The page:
Illinois’ minimum wage will increase to $11 per hour with the start of the New Year – the third in a series of incremental steps that will bring the minimum wage to $15 per hour by 2025. The first increase to $9.25 per hour came on January 1, 2020, and the second step to $10.00 per hour came on July 1, 2020.
Opponents to the series of minimum wage increases cite the additional cost burdens on small-business owners across the state, as well as repercussions for employers across the board, including public universities, school districts, and not-for-profit organizations.
To help offset increased costs to the business community, small businesses are encouraged to take advantage of a tax credit available to businesses and nonprofits with 50 full-time equivalent employees or fewer. The Minimum Wage Credit will allow small businesses a maximum credit of 25 percent of the difference between the new minimum wage and what each employee was paid previously. The percentage allowed each proceeding year will decrease before it sunsets in 2026. Businesses can begin to claim the credit on their quarterly Illinois Withholding Income Tax Returns.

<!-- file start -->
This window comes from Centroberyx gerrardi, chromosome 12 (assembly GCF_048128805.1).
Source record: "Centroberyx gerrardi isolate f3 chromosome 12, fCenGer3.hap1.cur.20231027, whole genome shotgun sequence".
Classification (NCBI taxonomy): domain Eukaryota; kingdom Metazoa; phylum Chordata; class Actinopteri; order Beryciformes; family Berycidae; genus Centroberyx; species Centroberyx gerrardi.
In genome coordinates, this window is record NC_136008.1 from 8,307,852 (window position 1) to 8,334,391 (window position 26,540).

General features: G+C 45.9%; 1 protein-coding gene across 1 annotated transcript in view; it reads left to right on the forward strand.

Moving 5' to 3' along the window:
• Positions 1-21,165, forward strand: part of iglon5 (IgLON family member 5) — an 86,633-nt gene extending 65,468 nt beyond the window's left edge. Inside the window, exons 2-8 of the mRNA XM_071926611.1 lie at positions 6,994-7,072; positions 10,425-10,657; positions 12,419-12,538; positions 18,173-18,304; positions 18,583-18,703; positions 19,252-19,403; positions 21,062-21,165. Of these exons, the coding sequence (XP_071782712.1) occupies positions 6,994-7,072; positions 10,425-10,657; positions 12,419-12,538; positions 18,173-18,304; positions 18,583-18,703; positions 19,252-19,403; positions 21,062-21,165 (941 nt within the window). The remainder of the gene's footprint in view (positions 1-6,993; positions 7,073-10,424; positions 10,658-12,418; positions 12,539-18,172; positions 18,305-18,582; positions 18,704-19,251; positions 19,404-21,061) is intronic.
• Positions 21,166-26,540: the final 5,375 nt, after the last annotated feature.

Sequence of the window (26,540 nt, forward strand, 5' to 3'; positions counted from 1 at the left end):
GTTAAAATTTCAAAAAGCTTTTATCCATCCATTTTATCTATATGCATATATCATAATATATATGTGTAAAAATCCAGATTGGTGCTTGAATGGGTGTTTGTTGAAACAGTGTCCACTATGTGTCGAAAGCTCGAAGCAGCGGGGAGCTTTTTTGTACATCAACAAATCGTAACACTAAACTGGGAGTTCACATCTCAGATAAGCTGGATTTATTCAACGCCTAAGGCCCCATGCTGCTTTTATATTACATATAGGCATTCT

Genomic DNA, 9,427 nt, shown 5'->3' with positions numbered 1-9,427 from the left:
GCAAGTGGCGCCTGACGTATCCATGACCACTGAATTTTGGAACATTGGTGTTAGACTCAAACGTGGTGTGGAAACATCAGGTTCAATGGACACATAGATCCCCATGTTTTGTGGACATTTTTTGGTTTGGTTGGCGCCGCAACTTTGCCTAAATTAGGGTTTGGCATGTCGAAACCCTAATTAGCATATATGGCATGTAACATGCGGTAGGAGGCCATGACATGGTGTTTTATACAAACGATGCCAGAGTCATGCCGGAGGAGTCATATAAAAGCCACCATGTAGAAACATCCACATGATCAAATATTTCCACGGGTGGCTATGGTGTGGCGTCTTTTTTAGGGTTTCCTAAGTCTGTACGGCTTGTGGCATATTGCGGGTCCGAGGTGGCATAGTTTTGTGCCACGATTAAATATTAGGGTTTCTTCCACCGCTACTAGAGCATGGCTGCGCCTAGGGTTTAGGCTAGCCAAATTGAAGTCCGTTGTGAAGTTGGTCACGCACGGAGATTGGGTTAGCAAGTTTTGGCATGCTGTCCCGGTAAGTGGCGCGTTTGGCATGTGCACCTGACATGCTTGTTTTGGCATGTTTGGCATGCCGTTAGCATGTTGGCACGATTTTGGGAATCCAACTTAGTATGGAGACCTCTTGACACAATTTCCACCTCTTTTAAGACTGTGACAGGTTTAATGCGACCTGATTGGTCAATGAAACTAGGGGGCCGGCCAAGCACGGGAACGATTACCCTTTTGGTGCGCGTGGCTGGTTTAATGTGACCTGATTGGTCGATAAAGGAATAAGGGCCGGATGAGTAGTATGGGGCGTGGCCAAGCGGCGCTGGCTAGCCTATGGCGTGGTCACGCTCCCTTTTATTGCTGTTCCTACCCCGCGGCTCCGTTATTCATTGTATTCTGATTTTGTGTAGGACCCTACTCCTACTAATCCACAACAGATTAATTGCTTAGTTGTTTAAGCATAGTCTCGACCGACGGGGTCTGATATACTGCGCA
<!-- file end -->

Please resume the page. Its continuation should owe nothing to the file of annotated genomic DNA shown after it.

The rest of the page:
While this is not a long-term solution for small businesses, it will provide a measure of relief to employers as they face the hardships imposed by the minimum wage increase. More information on the Minimum Wage Credit is available at https://www2.illinois.gov/rev/research/taxinformation/WithholdingIncomeTax/Documents/FS-13.pdf#search=Minimum%20Wage%20Credit
In February, I co-sponsored legislation to regionalize the minimum wage. Senate Bill 3396 would provide for minimum wages based upon a percentage of the otherwise required minimum wage, depending upon the region of the State. The legislation establishes six regions for purposes of determining the minimum wage.
Senate Bill 3396 would allow specified units of local government to opt-out of the state-mandated minimum wage rates and opt-into a regionally adjusted minimum wage, which will be statutorily-authorized and statutorily-approved. It would provide a sliding scale type of rate – so areas with historically-low unemployment or higher costs of living would keep rates closer to the state-mandated hourly rate.
Co-sponsored by 18 Republican Senators, Senate Bill 3396 was not allowed a public hearing by Senate leaders in legislative committee or on the Senate Floor.